The Cork collection features a shelf, stool and three tables, with chubby, rounded silhouettes that are designed to let the material shine.
"When I was growing up we had cork floors and they had this amazing warmth and tactility," Dixon told Dezeen.
"It's also sound absorbent, fireproof, water resistant and lighter than water, which is why it floats, so it's easy to transport. In terms of a dream material, you couldn't really get a lot better."
The raw material itself is derived from the outer bark of the quercus suber tree, commonly known as the cork oak.
Today, the majority of it is used for the production of bottle stops, which are punched out of sheets of the bark. For the Cork collection, the remaining, pre-consumer waste material from this process was granulated and compressed into composite blocks.
At this stage the material was also charred, "a bit like popcorn" so it browns and expands. This means the final pieces are less susceptible to dirt, while also steering clear of an overly Scandinavian aesthetic.
The material was mixed with a small amount of polyurethane resin to bind it at a ratio of 93 per cent cork to seven per cent resin.
"We experimented with using no filler at all when we trialled the furniture in our restaurant in Milan, but people would pick out the granules and we couldn't really let that happen with the final collection," explained Dixon.
"It can still be continually recycled, even with the resin. Combined with waste tyres in can be used for flooring or playgrounds. There is pretty much no waste in the process, even the dust from the production is used to power the furnaces in the factories."
Thanks to its waterproof, fire retardant qualities, the material has historically been used in the production of shoes, as well as for flooring and wall cladding.
Today, it is experiencing a resurgence in design and architecture due to the fact that is it also recyclable and, according to Dixon, carbon negative as it can be harvested without harming the tree that it grows on.
"You're not cutting a tree down like you would for a wooden table or chair – all you're doing is skinning it," he explained.
"So you're planting trees with the long-term in mind and you harvest every nine years," he continued.
"All this time, the material effectively captures carbon as it grows. The tree continues to grow more bark, that bark captures more carbon and you're planting more trees to make more cork. Meanwhile, the carbon that's stored in the cork stays in the furniture pieces unless it is burned."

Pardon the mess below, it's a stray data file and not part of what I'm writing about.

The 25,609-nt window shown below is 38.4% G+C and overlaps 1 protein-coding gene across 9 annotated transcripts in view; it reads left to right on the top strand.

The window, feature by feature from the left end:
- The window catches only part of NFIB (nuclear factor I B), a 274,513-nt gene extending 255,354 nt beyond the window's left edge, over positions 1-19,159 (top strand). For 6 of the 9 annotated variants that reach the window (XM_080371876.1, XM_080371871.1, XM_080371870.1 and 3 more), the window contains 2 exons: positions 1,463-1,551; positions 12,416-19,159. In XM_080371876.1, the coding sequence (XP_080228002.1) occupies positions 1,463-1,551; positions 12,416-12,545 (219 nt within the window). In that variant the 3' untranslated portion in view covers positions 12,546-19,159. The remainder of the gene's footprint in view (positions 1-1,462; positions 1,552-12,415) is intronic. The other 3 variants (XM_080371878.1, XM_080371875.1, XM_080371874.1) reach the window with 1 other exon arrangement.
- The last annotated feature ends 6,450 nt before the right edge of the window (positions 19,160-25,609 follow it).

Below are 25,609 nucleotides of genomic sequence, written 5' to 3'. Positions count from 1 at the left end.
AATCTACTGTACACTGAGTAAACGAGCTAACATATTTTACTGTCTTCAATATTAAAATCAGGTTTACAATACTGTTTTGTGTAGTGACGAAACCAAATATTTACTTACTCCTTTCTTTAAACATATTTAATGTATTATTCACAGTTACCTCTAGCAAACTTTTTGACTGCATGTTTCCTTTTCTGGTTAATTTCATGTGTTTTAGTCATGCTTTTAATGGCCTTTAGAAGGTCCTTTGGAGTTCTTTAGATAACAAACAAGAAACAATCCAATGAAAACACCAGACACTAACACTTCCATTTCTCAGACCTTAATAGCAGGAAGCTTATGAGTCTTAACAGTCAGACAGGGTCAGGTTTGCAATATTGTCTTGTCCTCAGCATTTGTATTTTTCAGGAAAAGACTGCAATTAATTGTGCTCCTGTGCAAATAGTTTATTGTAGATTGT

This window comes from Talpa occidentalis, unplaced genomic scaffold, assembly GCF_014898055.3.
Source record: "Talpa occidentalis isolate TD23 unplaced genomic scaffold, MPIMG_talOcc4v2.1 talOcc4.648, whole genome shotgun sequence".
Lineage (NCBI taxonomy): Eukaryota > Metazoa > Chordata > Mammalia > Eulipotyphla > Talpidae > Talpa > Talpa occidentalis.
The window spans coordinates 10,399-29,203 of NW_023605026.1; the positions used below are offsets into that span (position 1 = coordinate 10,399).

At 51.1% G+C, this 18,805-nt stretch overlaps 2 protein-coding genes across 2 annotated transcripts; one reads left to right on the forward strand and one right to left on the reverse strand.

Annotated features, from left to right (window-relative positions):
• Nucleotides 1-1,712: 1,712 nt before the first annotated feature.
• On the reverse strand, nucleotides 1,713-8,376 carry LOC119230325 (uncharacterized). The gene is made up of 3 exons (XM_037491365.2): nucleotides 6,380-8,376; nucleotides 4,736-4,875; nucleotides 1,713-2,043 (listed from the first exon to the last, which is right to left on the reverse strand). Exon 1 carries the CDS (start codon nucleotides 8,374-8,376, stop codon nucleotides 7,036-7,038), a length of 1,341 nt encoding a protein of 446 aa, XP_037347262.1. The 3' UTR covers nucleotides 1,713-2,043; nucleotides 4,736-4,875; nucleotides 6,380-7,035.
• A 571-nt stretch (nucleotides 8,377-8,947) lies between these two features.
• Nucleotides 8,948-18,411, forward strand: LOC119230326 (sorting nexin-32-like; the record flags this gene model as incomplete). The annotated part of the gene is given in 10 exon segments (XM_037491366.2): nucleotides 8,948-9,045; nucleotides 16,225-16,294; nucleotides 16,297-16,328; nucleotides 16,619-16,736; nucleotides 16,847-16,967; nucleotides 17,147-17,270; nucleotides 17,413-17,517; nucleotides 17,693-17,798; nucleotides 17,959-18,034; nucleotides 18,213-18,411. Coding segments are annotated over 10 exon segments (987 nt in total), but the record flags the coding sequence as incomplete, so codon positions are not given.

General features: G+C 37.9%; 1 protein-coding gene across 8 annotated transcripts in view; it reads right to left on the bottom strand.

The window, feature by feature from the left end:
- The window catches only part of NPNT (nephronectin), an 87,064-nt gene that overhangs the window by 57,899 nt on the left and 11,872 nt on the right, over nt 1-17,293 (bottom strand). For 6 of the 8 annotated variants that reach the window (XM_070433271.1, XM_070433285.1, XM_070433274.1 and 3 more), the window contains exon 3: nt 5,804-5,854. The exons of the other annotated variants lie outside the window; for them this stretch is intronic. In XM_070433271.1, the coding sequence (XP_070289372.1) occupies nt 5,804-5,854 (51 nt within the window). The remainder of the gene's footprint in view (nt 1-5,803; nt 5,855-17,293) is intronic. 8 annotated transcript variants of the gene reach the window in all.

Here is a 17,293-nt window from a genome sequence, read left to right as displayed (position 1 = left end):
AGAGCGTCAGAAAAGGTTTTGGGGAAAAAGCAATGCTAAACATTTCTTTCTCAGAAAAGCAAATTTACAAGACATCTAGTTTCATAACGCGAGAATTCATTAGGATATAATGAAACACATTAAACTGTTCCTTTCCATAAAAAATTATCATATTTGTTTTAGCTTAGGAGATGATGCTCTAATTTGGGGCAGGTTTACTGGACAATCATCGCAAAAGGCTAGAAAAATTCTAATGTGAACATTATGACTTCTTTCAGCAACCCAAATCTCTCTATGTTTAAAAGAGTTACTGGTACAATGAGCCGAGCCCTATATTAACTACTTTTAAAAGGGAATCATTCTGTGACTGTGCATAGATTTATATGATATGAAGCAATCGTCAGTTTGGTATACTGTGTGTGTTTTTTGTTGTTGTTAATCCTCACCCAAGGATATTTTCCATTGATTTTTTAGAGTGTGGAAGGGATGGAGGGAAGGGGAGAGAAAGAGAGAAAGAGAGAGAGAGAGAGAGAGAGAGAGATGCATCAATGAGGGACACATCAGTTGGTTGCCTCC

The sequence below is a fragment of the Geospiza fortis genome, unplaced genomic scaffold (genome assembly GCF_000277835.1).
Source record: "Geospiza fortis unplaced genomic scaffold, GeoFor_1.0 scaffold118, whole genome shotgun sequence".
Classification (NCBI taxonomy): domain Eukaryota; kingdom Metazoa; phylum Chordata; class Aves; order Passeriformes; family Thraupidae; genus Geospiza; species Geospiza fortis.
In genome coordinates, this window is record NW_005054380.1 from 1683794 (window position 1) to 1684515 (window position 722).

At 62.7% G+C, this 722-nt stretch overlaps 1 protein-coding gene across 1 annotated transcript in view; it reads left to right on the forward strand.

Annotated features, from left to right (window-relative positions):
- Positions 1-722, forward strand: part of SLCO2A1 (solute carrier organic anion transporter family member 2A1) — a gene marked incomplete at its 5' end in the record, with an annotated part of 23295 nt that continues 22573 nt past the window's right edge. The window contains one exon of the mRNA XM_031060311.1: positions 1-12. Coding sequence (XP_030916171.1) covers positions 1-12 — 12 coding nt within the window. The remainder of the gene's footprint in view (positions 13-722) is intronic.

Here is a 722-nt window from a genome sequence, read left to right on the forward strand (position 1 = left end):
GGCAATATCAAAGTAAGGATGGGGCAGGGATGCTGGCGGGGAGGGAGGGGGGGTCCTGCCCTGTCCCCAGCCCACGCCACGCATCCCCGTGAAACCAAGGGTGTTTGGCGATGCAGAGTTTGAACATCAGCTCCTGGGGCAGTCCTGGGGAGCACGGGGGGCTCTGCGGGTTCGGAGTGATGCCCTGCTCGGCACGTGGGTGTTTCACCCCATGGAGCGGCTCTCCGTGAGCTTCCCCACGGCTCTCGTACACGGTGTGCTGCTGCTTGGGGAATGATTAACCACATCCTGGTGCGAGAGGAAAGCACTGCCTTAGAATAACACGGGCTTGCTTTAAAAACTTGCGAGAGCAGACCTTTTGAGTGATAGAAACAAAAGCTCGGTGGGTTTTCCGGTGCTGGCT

To keep transport to a minimum, the pieces themselves are also produced in Portugal, with the round tables and stools made from solid cork while the rectangular table and shelf have a cork veneer over a plywood and cardboard frame.
"Because they are so long, they would warp if they were solid cork," said Dixon. "So they have a cardboard and plywood base to hold them up."
The soft, rounded edges are created through CNC milling machines, with the offcuts reused to form new composite blocks.
"I was very angular before I was a dad," the designer remembered.
"But once you've had a kid walk into the corner of a sharp table you suddenly start rounding everything off," he continued.
"It sort of happened without me realising. But on a practical level, corners and sharp angles will deteriorate very quickly in a soft material like cork so it was also about making them less destructible."
Dixon first conceptualised the round table and stools for his Gardening Will Save The World installation with IKEA, which won a silver medal at last year's Chelsea Flower Show.
But this latest iteration sees the material used across a range of different furniture pieces, which will be available for purchase from the end of March.
British designer Jasper Morrison shared his own take on cork furniture last year, which was made from industry offcuts.
Photography is by Peer Lindgreen.